This is excellent news for the modern real estate investor, who has gained additional financing options at a lower cost. These innovative financial products have re-energized the home fix-and-flip market over the past half-decade while also widening access to real estate financing. The proliferation of online lending platforms has offered flippers access to a new source of financing that doesn’t care where they live or where their flipping work will actually take place.

More than a third of house flippers used financing options on their 2016 and 2017 projects. In the second quarter of last year, that number grew even higher, becoming the highest since the third quarter of 2008, according to ATTOM Data.

Flipping used to be financed very differently. Ten years ago, an average hard money loan would come with an interest rate of 15 percent or more, and financing options would be restricted to those lenders who were local. Modern investors have access to short-term rehab loans with interest rates in the single digits and have much wider options since most internet loan companies offer loans that take only a week or less to access the needed funds.

Getting Ready for Tomorrow’s Real Estate Market

There is some excellent news on the recent jobs and wage gain front. Hourly wages rose 2.9 percent in January, which is the largest increase since 2009. Unemployment didn’t move at all and remains at 4.1 percent. However, the number of workers that filed for unemployment claims decreased to the lowest point in 45 years in February. Together, these economic signs demonstrate the prospects of additional wage growth this year, which should work to enliven the real estate buyer market.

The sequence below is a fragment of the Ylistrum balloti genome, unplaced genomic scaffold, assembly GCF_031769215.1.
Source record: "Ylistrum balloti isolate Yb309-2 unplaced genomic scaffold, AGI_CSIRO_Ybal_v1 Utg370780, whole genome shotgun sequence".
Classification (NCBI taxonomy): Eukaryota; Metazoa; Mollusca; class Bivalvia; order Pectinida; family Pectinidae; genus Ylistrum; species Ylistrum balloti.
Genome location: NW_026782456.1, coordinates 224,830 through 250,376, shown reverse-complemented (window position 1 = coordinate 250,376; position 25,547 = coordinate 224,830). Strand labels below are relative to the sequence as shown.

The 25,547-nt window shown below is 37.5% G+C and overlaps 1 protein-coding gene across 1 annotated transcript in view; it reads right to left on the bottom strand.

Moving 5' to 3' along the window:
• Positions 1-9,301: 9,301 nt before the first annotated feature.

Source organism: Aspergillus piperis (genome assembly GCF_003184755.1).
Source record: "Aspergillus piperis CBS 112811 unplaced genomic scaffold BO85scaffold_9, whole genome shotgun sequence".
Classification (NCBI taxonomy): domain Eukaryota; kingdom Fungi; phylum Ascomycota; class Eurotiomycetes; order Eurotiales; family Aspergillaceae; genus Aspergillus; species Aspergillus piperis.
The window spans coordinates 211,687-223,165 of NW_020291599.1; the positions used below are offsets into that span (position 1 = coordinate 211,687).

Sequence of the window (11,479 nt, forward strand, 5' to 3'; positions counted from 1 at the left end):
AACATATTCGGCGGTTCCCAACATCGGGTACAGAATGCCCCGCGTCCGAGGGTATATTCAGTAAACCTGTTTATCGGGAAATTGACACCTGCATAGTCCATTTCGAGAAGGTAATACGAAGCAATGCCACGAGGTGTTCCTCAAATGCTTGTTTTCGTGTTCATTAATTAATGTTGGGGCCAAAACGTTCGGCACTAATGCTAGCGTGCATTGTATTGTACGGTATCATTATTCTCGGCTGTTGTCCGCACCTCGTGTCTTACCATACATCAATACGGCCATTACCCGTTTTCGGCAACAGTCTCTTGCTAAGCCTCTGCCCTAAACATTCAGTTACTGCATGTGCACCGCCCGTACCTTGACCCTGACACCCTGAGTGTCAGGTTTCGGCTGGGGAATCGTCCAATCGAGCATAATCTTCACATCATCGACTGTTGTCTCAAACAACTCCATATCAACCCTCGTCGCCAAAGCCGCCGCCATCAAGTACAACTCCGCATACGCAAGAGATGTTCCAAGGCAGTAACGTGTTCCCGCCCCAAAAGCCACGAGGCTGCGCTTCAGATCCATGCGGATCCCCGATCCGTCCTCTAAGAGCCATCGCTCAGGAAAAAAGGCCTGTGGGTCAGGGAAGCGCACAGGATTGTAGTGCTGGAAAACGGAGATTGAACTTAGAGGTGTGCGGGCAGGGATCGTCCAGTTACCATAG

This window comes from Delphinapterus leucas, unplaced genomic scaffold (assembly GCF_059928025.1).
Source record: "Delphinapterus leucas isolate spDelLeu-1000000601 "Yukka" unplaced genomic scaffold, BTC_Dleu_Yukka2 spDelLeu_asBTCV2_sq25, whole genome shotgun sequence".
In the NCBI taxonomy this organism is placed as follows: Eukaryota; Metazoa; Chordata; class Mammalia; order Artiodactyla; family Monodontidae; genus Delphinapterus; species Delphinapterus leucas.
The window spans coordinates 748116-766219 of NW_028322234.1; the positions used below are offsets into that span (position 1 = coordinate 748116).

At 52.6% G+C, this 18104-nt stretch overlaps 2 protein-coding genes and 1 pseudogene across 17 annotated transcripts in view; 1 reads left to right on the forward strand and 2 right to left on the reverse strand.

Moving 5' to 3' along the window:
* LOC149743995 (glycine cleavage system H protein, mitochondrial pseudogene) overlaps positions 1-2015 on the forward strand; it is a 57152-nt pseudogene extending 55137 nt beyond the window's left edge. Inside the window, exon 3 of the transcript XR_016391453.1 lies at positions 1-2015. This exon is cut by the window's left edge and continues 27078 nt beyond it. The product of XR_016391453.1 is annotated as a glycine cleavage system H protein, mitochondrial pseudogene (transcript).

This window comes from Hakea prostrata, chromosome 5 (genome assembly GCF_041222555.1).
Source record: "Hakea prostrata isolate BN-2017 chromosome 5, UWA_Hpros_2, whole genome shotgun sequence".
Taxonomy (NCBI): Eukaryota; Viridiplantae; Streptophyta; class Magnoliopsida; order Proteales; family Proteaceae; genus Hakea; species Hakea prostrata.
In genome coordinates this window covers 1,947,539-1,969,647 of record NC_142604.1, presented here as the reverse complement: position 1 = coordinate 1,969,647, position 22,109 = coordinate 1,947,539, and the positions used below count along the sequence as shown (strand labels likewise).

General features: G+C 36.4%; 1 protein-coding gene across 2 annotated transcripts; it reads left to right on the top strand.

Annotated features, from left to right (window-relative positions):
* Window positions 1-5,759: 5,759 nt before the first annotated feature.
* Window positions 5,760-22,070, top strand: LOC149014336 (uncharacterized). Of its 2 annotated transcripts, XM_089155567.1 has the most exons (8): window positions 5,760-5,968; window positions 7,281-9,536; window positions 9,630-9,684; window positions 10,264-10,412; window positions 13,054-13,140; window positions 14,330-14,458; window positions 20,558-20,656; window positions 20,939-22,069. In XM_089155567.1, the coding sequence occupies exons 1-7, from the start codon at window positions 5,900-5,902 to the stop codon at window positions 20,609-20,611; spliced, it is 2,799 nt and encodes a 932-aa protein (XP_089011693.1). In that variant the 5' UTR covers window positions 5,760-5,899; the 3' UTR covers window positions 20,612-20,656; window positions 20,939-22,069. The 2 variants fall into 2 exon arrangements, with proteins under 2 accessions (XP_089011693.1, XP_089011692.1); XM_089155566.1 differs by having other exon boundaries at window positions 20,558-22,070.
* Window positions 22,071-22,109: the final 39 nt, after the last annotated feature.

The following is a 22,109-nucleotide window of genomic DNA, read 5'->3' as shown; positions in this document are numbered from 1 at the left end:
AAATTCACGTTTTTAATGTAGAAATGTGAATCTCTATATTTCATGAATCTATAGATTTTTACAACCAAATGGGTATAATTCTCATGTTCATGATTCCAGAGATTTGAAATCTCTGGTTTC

Home flippers and the private lenders they rely on will still need to employ innovative strategies to stay at the head of their game, even if the market is becoming more friendly. Some tertiary markets have outperformed large metro areas, and are ripe for flippers’ time and interest.

The markets that saw the largest increase in home flipping over a year ago were solely in tertiary markets. Baton Rouge, Louisiana, saw the largest annual percentage changes at almost 140 percent, but Winston-Salem in North Carolina followed at 58% and Salem in Oregon increased by over 50% as well. Buffalo, Tulsa, Greenville, and Chattanooga similarly saw a large increase in fix-and-flip activity, and are all tertiary markets as well.

If the momentum behind this tertiary market trend continues through 2018, then private lenders will grow more and more interested regardless of the site of the market. With advanced real estate financing technology, lenders and investors alike will be in a position to facilitate this phenomenon. Internet-based lending platforms will be especially useful for tapping disparate tertiary markets at once.

Flippers will always be able to use a local hard money lender, but lending options have proliferated in the last decade. National, sophisticated online lenders are ready to lend in smaller markets and don’t need a physical presence to start lending in a particular city where the fix-and-flip market starts booming.

A wide selection of financing options should only energize the flipping market as it shifts away from a distressed, cash-only marketplace to one that can capitalize on at-market houses purchased with financing that facilitates faster portfolio growth.